Except of course that I myself preface it so as not to hear "Why don't I see you at church?" or "What ward are you in?". The assumption is that everyone is Mormon, and when people don't recognize my face, they become curious about it when they also realize I live right down the street.
That's a hard balance of "please accept me for who I am, but you don't need to constantly remind me of it."
Getting back to community, I've also watched as my neighbors become good friends with one another and I'm not included in that because I'm not part of the relief society. I had high hopes that as I moved into this new, and hopefully more diverse, neighborhood that it wouldn't constantly be something I had to stare at, but here we are and I find myself still feeling inadequate because I don't fit in with all of the popular girls who go to church together and do activities together.
"Alyse, you just need to move to a different county."
"But my job is literally two minutes away from my home, and my kids have roots and friends here."
If I actually listened to that advice, a lot of things would be harder on my family.
So, as I've grown, and this has been a constant for me throughout my entire life here in Utah Valley, I've learned to cope with it and realize that it's not going to change anytime soon. And that's OK. I actually have a community, but not one that resides in my own backyard like I kept hoping for.
And this takes me to my next point. The world is different, not just for me, but even for my Mormon neighbors and friends. More and more we are relying on our online communities. If there is a group that exists in the real world, there is a group for it online somewhere so that even from the comfort of your own home you can be part of the group without actually having to leave the house and drop off a plate of cookies in order to have a conversation.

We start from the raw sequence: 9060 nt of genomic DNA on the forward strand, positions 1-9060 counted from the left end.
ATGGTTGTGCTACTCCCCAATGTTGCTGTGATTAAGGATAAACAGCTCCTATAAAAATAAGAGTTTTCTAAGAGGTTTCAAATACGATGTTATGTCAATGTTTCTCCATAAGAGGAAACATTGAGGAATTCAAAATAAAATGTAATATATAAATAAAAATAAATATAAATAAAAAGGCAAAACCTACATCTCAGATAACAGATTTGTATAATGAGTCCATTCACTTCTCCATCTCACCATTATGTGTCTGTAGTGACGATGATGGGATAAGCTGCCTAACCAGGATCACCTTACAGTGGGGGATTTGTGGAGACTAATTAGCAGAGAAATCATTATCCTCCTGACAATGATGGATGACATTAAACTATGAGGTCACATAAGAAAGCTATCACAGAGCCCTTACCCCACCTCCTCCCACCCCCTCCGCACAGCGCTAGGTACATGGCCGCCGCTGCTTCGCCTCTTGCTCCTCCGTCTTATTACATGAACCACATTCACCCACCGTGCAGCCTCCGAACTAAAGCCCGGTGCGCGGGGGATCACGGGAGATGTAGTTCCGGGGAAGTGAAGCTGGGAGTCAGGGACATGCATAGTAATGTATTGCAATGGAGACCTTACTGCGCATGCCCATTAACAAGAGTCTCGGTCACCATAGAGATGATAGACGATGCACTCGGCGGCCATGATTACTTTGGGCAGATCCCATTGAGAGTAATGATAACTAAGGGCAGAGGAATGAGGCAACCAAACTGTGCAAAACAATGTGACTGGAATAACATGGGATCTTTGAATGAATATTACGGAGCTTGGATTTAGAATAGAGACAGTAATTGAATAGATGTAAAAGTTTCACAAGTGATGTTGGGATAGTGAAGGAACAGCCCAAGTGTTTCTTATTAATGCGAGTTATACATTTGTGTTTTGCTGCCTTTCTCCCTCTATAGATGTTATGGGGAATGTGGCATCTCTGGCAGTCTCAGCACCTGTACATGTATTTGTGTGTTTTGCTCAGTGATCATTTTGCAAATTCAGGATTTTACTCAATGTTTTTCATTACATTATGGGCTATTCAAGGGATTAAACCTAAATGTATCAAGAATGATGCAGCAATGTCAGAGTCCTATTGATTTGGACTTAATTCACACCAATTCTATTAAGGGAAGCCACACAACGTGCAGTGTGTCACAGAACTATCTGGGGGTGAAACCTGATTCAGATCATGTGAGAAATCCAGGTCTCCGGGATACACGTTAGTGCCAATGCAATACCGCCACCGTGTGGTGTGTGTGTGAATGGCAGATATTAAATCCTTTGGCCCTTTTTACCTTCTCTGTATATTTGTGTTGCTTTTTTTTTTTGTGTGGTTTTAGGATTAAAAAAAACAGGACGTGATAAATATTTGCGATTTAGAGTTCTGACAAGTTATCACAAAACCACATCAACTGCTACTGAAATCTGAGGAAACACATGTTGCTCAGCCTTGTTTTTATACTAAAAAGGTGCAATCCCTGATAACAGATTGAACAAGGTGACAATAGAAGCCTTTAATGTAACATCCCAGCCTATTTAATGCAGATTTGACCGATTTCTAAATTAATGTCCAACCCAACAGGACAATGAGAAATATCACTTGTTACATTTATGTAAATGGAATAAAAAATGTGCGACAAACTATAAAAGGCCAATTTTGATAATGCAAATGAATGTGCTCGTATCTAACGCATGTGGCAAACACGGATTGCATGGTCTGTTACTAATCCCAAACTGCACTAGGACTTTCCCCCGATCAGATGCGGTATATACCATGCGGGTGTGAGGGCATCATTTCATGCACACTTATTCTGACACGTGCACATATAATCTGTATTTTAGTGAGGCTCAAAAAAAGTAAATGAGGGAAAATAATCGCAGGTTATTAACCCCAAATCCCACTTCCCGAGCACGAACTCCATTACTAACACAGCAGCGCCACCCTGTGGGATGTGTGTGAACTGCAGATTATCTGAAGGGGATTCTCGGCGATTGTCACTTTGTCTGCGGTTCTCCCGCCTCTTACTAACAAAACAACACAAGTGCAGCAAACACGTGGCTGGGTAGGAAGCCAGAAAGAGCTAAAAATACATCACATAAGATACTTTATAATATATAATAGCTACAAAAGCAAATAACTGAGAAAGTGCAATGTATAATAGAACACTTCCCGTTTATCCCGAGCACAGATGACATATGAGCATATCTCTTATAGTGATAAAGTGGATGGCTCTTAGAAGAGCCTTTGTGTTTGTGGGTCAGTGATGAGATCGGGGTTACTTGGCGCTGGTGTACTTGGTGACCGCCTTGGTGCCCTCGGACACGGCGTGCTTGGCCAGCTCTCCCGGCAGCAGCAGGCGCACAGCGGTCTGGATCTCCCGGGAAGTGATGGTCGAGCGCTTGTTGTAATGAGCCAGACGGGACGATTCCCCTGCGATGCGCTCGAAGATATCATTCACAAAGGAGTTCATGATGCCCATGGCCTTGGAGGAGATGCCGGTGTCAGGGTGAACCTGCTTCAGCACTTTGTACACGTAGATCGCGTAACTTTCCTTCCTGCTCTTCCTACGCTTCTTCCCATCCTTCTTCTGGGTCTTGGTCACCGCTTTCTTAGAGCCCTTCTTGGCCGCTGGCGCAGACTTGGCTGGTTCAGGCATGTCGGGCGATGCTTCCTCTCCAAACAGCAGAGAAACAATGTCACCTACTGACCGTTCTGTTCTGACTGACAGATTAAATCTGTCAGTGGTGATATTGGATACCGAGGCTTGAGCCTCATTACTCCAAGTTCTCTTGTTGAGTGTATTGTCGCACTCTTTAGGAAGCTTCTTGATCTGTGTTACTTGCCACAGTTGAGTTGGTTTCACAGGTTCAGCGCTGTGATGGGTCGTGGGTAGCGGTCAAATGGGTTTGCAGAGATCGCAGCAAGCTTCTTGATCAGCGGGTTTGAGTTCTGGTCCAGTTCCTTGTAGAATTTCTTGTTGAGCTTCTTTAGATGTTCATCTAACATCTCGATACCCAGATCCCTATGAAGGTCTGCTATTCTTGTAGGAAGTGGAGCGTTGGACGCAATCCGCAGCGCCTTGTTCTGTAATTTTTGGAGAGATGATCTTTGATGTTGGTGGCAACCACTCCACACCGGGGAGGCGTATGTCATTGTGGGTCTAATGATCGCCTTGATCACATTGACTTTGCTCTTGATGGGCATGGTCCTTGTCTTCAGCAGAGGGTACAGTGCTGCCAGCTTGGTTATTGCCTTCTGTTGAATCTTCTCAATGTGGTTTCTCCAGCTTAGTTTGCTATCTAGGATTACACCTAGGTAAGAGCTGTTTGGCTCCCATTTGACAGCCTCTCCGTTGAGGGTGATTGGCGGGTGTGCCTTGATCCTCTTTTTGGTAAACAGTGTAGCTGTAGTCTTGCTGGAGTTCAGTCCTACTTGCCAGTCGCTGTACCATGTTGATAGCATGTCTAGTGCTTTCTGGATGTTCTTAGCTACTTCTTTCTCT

This struggle is quite real for everyone.
So here's where I'm at in talking about my atheism and community:
What I've expressed with my atheism is the very real discomfort of knowing that you're different and don't quite fit in with the people around you. There's quite a lot of emotion that tags a long with that knowledge.
Now suppose that wasn't just a religious difference. Suppose your family had secrets and you didn't know who to turn to or where to seek answers to questions you don't know how to ask properly? Let's pile some more intense and confusing emotion on top of that. Now let's say you're also trying to find your own personal identity in this crazy mixed up world... Some things start to feel impossible.
That is where I fit.
And I have a crazy big smile on my face by finally understanding where I fit because by knowing my place in this world, I can start making a difference.
It doesn't matter who you are in this beautiful state of Utah. You have secrets, and pain, and sometimes feel incredibly alone in this world.
My goal is to find a way to bring us all together. To create the community I've never had.
I hope that's a positive end to this blog post. The one thing I am constantly reassured by is that change only happens through pain. Physical or emotional, the only way to create change is to feel that pain and embrace it.
See a need, fill a need.
I can see great need in something and I aim to change it.